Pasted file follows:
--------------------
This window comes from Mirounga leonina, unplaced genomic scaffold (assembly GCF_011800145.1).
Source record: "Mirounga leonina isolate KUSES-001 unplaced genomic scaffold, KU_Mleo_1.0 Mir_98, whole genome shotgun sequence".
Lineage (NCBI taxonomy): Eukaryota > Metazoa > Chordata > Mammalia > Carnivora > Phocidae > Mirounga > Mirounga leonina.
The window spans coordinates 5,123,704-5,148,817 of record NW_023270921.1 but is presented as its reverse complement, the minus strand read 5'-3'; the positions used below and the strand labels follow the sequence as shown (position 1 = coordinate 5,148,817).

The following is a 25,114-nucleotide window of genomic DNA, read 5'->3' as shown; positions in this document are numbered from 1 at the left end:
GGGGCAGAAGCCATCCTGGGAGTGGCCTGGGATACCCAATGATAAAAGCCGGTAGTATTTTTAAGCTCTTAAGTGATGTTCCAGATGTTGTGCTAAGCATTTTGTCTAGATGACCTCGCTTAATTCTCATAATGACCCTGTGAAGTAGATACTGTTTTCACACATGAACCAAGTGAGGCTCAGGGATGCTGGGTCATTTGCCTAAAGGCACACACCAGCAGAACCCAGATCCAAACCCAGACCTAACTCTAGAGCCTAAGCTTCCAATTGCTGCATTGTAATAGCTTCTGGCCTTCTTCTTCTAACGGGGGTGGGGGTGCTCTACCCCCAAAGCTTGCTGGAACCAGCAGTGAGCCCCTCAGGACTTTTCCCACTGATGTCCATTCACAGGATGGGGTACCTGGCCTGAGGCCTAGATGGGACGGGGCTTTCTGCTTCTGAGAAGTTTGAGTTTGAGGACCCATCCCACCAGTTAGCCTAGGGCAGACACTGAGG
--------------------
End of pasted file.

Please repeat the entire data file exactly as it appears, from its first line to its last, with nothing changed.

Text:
This window comes from Mirounga leonina, unplaced genomic scaffold (assembly GCF_011800145.1).
Source record: "Mirounga leonina isolate KUSES-001 unplaced genomic scaffold, KU_Mleo_1.0 Mir_98, whole genome shotgun sequence".
Lineage (NCBI taxonomy): Eukaryota > Metazoa > Chordata > Mammalia > Carnivora > Phocidae > Mirounga > Mirounga leonina.
The window spans coordinates 5,123,704-5,148,817 of record NW_023270921.1 but is presented as its reverse complement, the minus strand read 5'-3'; the positions used below and the strand labels follow the sequence as shown (position 1 = coordinate 5,148,817).

The following is a 25,114-nucleotide window of genomic DNA, read 5'->3' as shown; positions in this document are numbered from 1 at the left end:
GGGGCAGAAGCCATCCTGGGAGTGGCCTGGGATACCCAATGATAAAAGCCGGTAGTATTTTTAAGCTCTTAAGTGATGTTCCAGATGTTGTGCTAAGCATTTTGTCTAGATGACCTCGCTTAATTCTCATAATGACCCTGTGAAGTAGATACTGTTTTCACACATGAACCAAGTGAGGCTCAGGGATGCTGGGTCATTTGCCTAAAGGCACACACCAGCAGAACCCAGATCCAAACCCAGACCTAACTCTAGAGCCTAAGCTTCCAATTGCTGCATTGTAATAGCTTCTGGCCTTCTTCTTCTAACGGGGGTGGGGGTGCTCTACCCCCAAAGCTTGCTGGAACCAGCAGTGAGCCCCTCAGGACTTTTCCCACTGATGTCCATTCACAGGATGGGGTACCTGGCCTGAGGCCTAGATGGGACGGGGCTTTCTGCTTCTGAGAAGTTTGAGTTTGAGGACCCATCCCACCAGTTAGCCTAGGGCAGACACTGAGG